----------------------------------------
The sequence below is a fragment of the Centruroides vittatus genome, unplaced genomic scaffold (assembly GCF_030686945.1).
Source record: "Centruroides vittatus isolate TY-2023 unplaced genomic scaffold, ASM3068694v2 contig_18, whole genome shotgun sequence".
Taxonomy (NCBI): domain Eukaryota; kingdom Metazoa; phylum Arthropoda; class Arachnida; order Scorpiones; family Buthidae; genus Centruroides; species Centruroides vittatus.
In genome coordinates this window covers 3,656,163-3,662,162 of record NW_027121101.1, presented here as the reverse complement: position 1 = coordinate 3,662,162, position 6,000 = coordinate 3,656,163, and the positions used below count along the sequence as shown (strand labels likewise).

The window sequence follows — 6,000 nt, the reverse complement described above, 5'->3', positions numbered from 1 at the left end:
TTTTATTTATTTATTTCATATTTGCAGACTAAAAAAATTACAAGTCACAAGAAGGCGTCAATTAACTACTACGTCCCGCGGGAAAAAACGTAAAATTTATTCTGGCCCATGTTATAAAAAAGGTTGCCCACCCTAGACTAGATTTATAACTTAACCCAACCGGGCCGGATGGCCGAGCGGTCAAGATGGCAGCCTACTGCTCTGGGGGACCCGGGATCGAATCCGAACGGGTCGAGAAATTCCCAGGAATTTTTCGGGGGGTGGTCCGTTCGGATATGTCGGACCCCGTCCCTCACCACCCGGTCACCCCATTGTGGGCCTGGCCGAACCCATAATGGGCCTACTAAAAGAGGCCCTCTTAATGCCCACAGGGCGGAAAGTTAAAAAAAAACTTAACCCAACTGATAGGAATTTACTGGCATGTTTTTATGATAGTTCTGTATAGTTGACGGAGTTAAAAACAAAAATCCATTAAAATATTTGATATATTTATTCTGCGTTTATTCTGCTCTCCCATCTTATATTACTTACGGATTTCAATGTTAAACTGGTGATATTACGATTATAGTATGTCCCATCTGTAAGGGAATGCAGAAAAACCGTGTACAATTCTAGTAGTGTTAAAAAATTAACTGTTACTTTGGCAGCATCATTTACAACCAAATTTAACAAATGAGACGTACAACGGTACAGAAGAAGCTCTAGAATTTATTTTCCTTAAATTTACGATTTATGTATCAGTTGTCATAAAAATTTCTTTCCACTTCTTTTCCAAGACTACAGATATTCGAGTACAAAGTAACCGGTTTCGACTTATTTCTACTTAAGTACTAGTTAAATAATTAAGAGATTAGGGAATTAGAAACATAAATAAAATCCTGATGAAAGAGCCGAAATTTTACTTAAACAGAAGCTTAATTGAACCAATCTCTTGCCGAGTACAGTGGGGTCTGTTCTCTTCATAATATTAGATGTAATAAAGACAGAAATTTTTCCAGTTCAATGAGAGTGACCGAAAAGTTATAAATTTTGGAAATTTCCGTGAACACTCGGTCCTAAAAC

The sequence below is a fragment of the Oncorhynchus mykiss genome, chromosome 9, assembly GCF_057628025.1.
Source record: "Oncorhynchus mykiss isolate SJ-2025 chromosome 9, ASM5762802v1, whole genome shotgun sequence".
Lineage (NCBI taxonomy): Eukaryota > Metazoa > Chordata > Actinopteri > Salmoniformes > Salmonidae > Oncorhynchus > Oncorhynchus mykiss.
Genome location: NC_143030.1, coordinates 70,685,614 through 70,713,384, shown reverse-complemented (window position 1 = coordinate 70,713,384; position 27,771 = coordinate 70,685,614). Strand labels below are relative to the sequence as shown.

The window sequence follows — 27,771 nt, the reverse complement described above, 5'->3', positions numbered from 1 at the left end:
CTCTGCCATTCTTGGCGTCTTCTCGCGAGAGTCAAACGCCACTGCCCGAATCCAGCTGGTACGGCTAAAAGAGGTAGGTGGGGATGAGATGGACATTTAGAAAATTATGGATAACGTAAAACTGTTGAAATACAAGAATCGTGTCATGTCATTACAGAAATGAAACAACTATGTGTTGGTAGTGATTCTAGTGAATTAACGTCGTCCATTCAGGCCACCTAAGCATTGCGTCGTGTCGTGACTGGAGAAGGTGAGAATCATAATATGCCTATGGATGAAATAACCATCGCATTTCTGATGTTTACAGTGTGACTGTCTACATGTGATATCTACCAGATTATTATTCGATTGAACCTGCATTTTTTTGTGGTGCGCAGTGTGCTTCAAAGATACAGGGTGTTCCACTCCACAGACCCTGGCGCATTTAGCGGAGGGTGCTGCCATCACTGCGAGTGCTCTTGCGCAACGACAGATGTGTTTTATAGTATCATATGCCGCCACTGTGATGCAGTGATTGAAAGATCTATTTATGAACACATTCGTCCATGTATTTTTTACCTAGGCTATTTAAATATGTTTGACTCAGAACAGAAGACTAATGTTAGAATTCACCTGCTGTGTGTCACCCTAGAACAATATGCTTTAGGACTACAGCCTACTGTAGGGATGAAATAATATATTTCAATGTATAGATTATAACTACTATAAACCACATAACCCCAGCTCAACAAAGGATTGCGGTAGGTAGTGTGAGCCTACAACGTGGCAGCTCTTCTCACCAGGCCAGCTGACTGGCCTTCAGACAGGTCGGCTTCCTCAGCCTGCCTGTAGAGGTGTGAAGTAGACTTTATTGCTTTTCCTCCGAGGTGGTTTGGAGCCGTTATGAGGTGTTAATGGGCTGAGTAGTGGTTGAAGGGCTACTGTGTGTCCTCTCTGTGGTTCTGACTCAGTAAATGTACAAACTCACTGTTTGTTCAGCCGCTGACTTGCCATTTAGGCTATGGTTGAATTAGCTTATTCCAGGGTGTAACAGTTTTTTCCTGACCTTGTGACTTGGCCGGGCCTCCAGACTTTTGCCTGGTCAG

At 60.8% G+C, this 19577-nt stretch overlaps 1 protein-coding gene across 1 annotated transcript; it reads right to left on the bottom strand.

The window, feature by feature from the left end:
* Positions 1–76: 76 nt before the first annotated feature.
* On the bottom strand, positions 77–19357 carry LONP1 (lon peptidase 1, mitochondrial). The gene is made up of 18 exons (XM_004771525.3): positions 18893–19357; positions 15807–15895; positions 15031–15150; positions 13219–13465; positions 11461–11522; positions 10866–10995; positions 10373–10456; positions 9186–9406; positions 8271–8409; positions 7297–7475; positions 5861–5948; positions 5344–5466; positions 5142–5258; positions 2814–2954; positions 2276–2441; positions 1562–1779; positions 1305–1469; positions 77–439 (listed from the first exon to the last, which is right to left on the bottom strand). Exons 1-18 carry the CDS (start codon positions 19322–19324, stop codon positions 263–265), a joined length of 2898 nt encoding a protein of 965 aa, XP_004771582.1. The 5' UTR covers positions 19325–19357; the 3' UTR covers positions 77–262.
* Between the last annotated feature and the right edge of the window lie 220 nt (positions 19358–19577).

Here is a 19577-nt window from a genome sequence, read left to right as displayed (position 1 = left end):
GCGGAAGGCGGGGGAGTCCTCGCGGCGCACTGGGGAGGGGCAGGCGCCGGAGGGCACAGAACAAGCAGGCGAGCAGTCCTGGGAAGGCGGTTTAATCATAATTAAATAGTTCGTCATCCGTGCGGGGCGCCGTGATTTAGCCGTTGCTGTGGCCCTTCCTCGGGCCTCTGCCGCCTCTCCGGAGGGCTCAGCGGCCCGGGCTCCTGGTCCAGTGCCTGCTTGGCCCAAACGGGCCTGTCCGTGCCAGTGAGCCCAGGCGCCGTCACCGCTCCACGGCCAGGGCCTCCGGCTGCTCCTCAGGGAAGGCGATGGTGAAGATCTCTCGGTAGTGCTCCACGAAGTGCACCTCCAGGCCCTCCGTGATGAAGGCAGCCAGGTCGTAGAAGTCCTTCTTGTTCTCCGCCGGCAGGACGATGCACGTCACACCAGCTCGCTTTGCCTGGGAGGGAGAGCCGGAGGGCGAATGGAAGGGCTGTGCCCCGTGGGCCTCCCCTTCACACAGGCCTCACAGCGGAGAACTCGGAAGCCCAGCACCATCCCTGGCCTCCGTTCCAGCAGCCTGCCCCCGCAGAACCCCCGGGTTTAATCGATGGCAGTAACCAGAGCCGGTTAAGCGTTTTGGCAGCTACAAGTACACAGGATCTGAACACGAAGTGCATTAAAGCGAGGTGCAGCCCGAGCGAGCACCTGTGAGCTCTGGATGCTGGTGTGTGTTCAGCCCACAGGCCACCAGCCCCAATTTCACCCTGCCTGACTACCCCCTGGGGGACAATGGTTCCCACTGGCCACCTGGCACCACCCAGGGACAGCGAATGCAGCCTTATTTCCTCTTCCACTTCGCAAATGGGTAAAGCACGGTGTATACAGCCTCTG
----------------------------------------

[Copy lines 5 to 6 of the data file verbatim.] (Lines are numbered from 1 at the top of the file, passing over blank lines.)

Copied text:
The window sequence follows — 6,000 nt, the reverse complement described above, 5'->3', positions numbered from 1 at the left end:
TTTTATTTATTTATTTCATATTTGCAGACTAAAAAAATTACAAGTCACAAGAAGGCGTCAATTAACTACTACGTCCCGCGGGAAAAAACGTAAAATTTATTCTGGCCCATGTTATAAAAAAGGTTGCCCACCCTAGACTAGATTTATAACTTAACCCAACCGGGCCGGATGGCCGAGCGGTCAAGATGGCAGCCTACTGCTCTGGGGGACCCGGGATCGAATCCGAACGGGTCGAGAAATTCCCAGGAATTTTTCGGGGGGTGGTCCGTTCGGATATGTCGGACCCCGTCCCTCACCACCCGGTCACCCCATTGTGGGCCTGGCCGAACCCATAATGGGCCTACTAAAAGAGGCCCTCTTAATGCCCACAGGGCGGAAAGTTAAAAAAAAACTTAACCCAACTGATAGGAATTTACTGGCATGTTTTTATGATAGTTCTGTATAGTTGACGGAGTTAAAAACAAAAATCCATTAAAATATTTGATATATTTATTCTGCGTTTATTCTGCTCTCCCATCTTATATTACTTACGGATTTCAATGTTAAACTGGTGATATTACGATTATAGTATGTCCCATCTGTAAGGGAATGCAGAAAAACCGTGTACAATTCTAGTAGTGTTAAAAAATTAACTGTTACTTTGGCAGCATCATTTACAACCAAATTTAACAAATGAGACGTACAACGGTACAGAAGAAGCTCTAGAATTTATTTTCCTTAAATTTACGATTTATGTATCAGTTGTCATAAAAATTTCTTTCCACTTCTTTTCCAAGACTACAGATATTCGAGTACAAAGTAACCGGTTTCGACTTATTTCTACTTAAGTACTAGTTAAATAATTAAGAGATTAGGGAATTAGAAACATAAATAAAATCCTGATGAAAGAGCCGAAATTTTACTTAAACAGAAGCTTAATTGAACCAATCTCTTGCCGAGTACAGTGGGGTCTGTTCTCTTCATAATATTAGATGTAATAAAGACAGAAATTTTTCCAGTTCAATGAGAGTGACCGAAAAGTTATAAATTTTGGAAATTTCCGTGAACACTCGGTCCTAAAAC